WASHINGTON — President Trump met again recently with North Korean leader Kim Jong Un in his continuing attempts to work out a denuclearization deal, scoring an historic first and possibly higher job approval ratings here at home.
They shook hands at the demilitarized zone between the divided Korean nations, where Trump briefly walked into North Korea, becoming the first U.S. president to set foot in the isolated nation. What followed was a nearly one-hour meeting where they agreed to have their teams work out the basis for future negotiations.
Only this time, Trump was pursuing a far more cautious approach than the failed talks that he led four months ago in Hanoi. This isn’t a billion-dollar-plus real estate deal he could clinch in a day, but a tough, tortuous, argumentative, frustratingly glacial process measured in months, if not longer.
“Speed is not the object,” he confidently explained to reporters after their meeting. “We want to see if we can do a really comprehensive, good deal. Nobody knows how things turn out, but certainly this was a great day. This was a very legendary, very historic day.
“It’ll be even more historic if something comes up, something very important,” he said. “Very big stuff, pretty complicated, but not as complicated as people think.”
Kim seemed to appreciate the gravity of the meeting and what was at stake this time around, telling Trump as he stepped across the border into North Korea and shook hands, “I never expected to see you in this place.”
What was especially significant about this meeting was the gushing praise by North Korea’s state media, calling it the “meeting of the century” between the two leaders.
Rodong Sinmun, North Korea’s official mouthpiece of the Workers’ Party, splashed pictures across its front page of Kim and Trump meeting each other at the border and sitting together to plan their talks in South Korea.
The North Korean newspaper focused much more heavily on the three leaders of North and South Korea and the U.S. meeting together, reporting that they had “shocked the world.”
The meeting, the paper reported, was “a marvelous event that has created unprecedented trust” after decades of bitter hostility.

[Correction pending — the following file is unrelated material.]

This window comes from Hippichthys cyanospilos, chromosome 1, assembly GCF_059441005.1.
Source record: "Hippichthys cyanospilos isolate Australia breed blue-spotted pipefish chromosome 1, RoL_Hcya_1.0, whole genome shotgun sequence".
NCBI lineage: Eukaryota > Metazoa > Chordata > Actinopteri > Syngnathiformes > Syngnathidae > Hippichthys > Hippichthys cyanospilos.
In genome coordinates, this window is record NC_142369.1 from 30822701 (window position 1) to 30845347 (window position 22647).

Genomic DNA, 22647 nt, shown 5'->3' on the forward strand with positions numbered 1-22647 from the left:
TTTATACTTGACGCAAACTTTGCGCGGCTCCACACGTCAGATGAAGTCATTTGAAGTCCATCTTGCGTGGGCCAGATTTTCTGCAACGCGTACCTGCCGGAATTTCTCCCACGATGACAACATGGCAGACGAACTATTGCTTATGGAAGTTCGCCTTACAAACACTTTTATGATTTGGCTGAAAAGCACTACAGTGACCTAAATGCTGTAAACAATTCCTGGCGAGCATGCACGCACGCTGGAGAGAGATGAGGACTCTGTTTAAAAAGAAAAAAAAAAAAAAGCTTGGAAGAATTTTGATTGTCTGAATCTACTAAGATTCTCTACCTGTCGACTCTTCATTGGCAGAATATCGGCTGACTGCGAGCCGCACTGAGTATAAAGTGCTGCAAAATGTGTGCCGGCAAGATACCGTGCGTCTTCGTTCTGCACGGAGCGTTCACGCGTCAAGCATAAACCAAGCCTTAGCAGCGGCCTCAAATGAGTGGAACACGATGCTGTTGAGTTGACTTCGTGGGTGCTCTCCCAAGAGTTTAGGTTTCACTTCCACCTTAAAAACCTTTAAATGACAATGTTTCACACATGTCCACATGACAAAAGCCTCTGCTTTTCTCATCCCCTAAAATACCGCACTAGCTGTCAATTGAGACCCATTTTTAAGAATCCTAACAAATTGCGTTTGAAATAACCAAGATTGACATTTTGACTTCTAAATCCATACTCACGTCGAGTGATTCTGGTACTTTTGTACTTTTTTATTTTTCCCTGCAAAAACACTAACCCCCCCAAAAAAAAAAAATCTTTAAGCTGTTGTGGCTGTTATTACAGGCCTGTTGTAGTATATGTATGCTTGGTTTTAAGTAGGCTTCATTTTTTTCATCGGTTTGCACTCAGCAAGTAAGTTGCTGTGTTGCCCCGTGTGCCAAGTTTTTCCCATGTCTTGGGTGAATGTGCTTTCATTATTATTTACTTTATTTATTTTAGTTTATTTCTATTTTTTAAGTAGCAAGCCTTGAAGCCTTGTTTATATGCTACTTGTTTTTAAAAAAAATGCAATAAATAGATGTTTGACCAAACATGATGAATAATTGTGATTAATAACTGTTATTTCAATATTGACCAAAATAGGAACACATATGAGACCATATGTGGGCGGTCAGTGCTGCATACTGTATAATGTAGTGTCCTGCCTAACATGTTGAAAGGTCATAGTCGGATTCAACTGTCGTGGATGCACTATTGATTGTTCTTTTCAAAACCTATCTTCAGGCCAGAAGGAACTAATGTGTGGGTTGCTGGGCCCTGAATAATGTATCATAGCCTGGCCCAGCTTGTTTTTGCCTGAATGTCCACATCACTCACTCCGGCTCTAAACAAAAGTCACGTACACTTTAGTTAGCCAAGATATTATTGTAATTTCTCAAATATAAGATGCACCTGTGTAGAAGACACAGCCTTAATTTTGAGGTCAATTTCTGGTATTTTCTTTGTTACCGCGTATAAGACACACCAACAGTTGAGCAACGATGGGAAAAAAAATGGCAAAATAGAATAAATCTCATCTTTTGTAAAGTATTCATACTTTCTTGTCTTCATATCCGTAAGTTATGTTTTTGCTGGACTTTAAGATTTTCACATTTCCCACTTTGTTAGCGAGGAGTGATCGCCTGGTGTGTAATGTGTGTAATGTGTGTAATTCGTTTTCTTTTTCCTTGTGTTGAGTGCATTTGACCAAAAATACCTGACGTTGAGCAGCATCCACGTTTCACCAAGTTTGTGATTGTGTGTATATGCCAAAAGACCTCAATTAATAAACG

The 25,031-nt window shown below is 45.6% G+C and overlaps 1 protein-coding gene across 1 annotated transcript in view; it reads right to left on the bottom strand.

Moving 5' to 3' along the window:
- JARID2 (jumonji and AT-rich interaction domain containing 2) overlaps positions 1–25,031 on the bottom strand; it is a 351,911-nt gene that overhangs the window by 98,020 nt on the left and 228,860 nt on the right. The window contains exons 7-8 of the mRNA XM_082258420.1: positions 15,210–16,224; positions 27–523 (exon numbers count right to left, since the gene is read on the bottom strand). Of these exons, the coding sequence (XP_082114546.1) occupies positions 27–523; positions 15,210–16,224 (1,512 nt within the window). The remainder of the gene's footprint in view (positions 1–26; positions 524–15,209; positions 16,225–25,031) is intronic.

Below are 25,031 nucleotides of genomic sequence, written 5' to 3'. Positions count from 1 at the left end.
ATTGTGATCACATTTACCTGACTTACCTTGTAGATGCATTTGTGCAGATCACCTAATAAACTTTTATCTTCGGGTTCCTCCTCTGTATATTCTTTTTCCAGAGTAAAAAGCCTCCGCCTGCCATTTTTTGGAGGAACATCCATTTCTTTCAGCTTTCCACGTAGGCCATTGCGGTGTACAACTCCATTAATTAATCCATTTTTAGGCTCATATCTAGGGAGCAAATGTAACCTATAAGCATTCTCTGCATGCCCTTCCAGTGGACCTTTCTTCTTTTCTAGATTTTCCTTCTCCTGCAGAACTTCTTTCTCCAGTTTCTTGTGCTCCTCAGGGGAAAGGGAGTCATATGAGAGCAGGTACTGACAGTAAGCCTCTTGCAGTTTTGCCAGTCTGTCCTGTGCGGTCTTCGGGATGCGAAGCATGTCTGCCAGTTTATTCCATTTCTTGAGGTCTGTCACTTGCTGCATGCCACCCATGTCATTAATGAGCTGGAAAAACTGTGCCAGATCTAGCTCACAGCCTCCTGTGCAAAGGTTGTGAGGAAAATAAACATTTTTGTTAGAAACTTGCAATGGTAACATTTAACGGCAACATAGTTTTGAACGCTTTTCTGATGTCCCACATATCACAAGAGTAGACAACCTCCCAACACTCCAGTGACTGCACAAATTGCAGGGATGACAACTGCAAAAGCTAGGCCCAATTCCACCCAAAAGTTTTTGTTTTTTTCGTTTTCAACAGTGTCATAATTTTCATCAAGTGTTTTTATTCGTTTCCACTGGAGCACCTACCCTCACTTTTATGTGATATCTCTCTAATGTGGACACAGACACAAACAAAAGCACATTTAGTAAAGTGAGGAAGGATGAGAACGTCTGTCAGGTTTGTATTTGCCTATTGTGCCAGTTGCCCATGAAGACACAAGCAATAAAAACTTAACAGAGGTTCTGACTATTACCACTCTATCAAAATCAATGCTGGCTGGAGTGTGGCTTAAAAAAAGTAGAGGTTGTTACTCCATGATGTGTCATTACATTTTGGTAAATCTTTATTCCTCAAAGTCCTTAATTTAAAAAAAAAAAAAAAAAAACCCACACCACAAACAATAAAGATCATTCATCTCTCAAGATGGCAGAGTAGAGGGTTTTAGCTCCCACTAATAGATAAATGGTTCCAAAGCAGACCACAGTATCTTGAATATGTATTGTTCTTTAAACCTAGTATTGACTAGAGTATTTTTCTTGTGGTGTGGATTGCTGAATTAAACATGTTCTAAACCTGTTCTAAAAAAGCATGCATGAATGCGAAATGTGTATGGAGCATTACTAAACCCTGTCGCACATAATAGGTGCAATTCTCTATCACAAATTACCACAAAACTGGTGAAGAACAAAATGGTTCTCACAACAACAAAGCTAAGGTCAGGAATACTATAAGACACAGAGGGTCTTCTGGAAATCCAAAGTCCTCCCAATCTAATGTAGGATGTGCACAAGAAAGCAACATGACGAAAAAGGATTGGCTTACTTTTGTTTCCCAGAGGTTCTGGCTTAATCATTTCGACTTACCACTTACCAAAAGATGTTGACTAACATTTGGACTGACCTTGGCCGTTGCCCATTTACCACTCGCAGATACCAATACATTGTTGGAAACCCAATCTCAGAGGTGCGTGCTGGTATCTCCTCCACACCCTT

But few observers were ready to go that far, after North Korea has given the U.S. and South Korea plenty of reasons to distrust Kim Jong Un’s treacherous, armed-to-the-teeth regime.
Still, other observers say there are plenty of reasons to enter into negotiations with him, but with our eyes wide open — remembering President Reagan’s cautious admonition in his dealings with the Russians: “Trust but verify.”
First and foremost, of course, Kim wants U.S.-led economic sanctions lifted off his starving, poverty-ridden economy. But what is he willing to give up in return?
Secretary of State Mike Pompeo told reporters Sunday that U.S. sanctions are set to remain in place, though it has been reported that North Korea is prepared to offer partial denuclearization first in response to some sanctions relief.
Negotiating experts have cautioned Pompeo’s staff to obtain a more accurate picture of Pyongyang’s nuclear weapons inventory before committing to any trade-off deal.
“Despite two U.S.-North Korean summits and repeated efforts at engagement, there is still not even an agreed-upon definition of ‘denuclearization,’” says Bruce Klingner, a North Korea specialist at the Heritage Foundation.
This is the Trump administration’s first high-level test at nuclear gamesmanship with an untrustworthy adversary who has threatened his neighbors with his saber-rattling, including missile tests over Japan, and lethal attacks on North Koreans who have fled to South Korea. Kim also has hidden many of his nuclear missiles under vast mountain ranges.
At this point, he simply cannot be trusted.
Donald Lambro has been covering Washington politics for more than 50 years as a reporter, editor and commentator.